There's been quite a buzz in the media, and whispers around the water cooler, this week as the news broke that Pope Francis declared evolution and the Big Bang Theory "not inconsistent" with Creation. As with all things in the media, the Pope's words have been selectively edited to make a political statement that he never intended to make. But things are things, and people are really interested in this right now, so let's look at evolution, Creation, and the Big Bang Theory (which moves back to Thursdays tonight...oh wait. The other one).
It is true that neither evolution nor the Big Bang are incompatible or inconsistent with Creation. Evolution, we know, is quite possible within Creation because we're seeing it all the time. A yorkie and a poodle make a yorkiepoo and a new breed is born. That's a form of evolution. It's called micro-evolution, and it's all around us. Macro-evolution, the idea that man is evolved from monkeys, is quite something different altogether and is not consistent with the Creation story. Nonetheless, we must admit that evolution is not inconsistent with the Creation framework.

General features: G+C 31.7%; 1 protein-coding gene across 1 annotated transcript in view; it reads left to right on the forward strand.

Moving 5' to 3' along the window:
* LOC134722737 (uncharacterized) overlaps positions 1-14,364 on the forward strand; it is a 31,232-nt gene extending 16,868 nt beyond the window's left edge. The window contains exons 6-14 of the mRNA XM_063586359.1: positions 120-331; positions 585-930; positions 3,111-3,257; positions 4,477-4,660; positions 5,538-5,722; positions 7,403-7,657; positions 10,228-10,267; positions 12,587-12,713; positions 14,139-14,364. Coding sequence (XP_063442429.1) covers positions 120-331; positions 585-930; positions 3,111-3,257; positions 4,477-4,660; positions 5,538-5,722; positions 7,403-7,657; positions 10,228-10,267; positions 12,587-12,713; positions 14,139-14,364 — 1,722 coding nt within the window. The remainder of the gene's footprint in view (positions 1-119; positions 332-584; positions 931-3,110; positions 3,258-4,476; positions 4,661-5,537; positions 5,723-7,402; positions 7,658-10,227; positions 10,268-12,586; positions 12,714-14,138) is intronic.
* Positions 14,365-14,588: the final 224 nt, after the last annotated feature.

The Big Bang, too, is not inconsistent with Creation. And as I've thought about this idea in preparation to write this blog, I can almost see where it might be quite like God to do such a thing. It's sort of the "Hollywood" version of the Creation story, which has a more logical flow and a steady pace to it, but I find myself thinking about all of the lessons God gives about the seed. To me, that's one concept of the Big Bang - a seed of the universe becomes the whole of Creation itself. Remember what God said about the mustard seed? It is the smallest of seeds but grows into the mightiest tree. I can kind of see that idea in the Big Bang and think about God holding this seed that contains the DNA for the entire universe in the palm of His hand, treasuring it, loving it, planting it and then it explodes out of the fertile soil of God's imagination and becomes this place where we live today. Again, that's the "Hollywood" version of the Creation story, but I don't think God will fault me for thinking about it.